Pat Tillman was a professional football player in the National Football League during the years of 1998-2001. When many of us hear the name Pat Tillman, we think about the football player that retired from his professional playing career to serve his country as a patriot or we may just think of the football player who played safety for the Arizona Cardinals. However, what we did not see is Pat Tillman’s lifelong dedication to integrity, honesty, and loyalty. When Pat Tillman joined the National Football League, Pat Tillman signed with the Arizona Cardinals. Then after Pat Tillman became a free agent, the Saint Louis Rams offers him a five-year, nine million dollar contract, a more lucrative offer than offered by the Arizona Cardinals, which Pat Tillman declined because of loyalty to the Arizona Cardinals. Pat Tillman’s dedication to the Arizona Cardinals franchise is unique in a professional football player in this day and age. Only after Pat Tillman had fulfilled his contract agreements with the Arizona Cardinals did he choose to enroll in the United States Army.
Pat Tillman was a role model to athletes and citizens all throughout the United States. Even when Pat Tillman was financially successful and had a bright future ahead of him, Pat Tillman sacrificed everything in order to serve America. This just comes to show the world and young adults of this modern world that sometimes money is not everything. Pat Tillman motivates everyday citizens to help the world by doing everything in one’s power to contribute just a little something to make the world a better place. Also, Pat Tillman’s shows that when one person is in the position to help the world, that person should take that opportunity to help serve a greater good.
After several tours in Afghanistan, Pat Tillman was killed in combat by friendly fire. After Pat Tillman died, the Pat Tillman Foundation was founded to inspire positive change in the world and to share Pat Tillman’s legacy throughout the world. Pat Tillman embodied the ideology that one should take patriotism over a paycheck. Pat Tillman was a prime example of someone who gave up everything for an ideology, just like Martin Luther King Jr. gave up his life to promote civil rights and equality. Ghandi also spent his life in solitude and rebellion in order to show the world that battles can actually be won with nonviolence. Therefore, Pat Tillman can be considered a hero just like Martin Luther King Jr. and Ghandi because all three of these men gave up their lives to serve their ideologies and try to make the world a much better place.
Pat Tillman, an undersized player with an oversized heart, is a selfless hero who chose patriotism over a paycheck to serve his country as a true American Hero.
Human kind has a natural obsession with the “flawed hero”. We crave redemption, hoping that the particular hero finds that inner motivation for a better life and chooses moral behavior over selfish interest. And though there are many stories about the rise of heroes, none are as dramatic and outstanding as the story of Ishmael Beah, author of A Long Way Gone: Memoirs of a Boy Soldier.
As a young child, Beah was entangled in Sierra Leone’s violent civil war, struggling to cope with horrific actions and events of vicious hostility. After Beah, his brother, and his friend went to a neighboring village for a hip hop talent show, the rebel army pillaged their home village of Mogbwemo. Displaced from home, the boys were forced to rummage for food. All hell broke loose when the rebels invaded the new village where they were staying, forcing them to escape into the jungle. Being plagued with morbid dreams and haunted by the deaths of many fellow people, Beah continued to scavenge and scrounge for food until another rebel attack separated him from his brother and his other companions. Immense feelings of loneliness and fear tormented him, incinerating his innocence as each day passed by. Eventually, Beah was captured by government militia and was forced to fight as a child soldier. The war morphed his mind, convoluting his perception of “good” and “evil”. To numb himself from such a horrifying experience, Beah succumbed to the pressure brought upon by the soldiers and became addicted to drugs.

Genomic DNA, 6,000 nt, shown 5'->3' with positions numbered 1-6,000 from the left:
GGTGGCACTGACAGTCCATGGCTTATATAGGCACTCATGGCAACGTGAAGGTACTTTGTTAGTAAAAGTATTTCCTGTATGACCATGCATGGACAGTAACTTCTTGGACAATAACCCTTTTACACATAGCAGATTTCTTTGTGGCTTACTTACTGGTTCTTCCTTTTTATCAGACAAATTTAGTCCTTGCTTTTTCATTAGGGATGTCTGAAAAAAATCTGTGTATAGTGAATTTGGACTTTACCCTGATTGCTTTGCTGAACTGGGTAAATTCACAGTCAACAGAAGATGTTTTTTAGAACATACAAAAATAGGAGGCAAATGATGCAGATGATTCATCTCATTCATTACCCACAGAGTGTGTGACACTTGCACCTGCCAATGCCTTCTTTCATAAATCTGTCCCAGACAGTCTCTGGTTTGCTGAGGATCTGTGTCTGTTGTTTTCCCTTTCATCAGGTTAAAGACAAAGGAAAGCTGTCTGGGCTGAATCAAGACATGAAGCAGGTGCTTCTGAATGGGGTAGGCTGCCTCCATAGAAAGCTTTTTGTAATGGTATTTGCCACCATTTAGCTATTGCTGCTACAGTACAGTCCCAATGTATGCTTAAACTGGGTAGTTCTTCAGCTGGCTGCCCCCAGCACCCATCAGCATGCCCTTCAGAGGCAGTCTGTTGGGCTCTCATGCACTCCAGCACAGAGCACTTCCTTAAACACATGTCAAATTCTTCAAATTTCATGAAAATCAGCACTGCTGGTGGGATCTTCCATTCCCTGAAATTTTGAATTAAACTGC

Despite seeing his friends die and living with pure hopelessness, Beah did recover; he enrolled in a rehabilitation center run by UNICEF. At this facility, Beah rediscovered his inner child and regained some of his boyish innocence. Even though his experience was heart-wrenching and ultimately damaged his persona, Beah was spared.
And as time went on, Beah discovered the importance of spreading his experience. In 1998, he moved to the United States and enrolled at Oberlin College. After graduating, he began advocating for the plight of child soldiers, not only in his country but all around the world. He published his memoir and addressed this issue at many events, including at the United Nations General Assembly.
Beah’s transformation is a clear beacon of hope in light of such terrible civil unrest. He needed to have such determination and strength to endure the tragedy of death that surrounded him and the coercion of war that portrayed the bleak circumstances of a morally bleached society. And even though he had committed foul deeds during that time in order to survive, Beah revived his persona, understood his past faults, and strived to change himself, and in turn, society as a whole.
Ishmael Beah, to this day, continues to advocate for the child soldiers whose innocence is painfully wrenched away. He provides people with a sense of hope as illustrated in his book: “When I was young, my father used to say, ‘If you are alive, there is hope for a better day and something good to happen. If there is nothing good left in the destiny of a person, he or she will die.’ I thought about these words during my journey, and they kept me moving even when I didn’t know where I was going. Those words became the vehicle that drove my spirit forward and made it stay alive.” Such a philosophy to life is why he is a true and inspirational hero.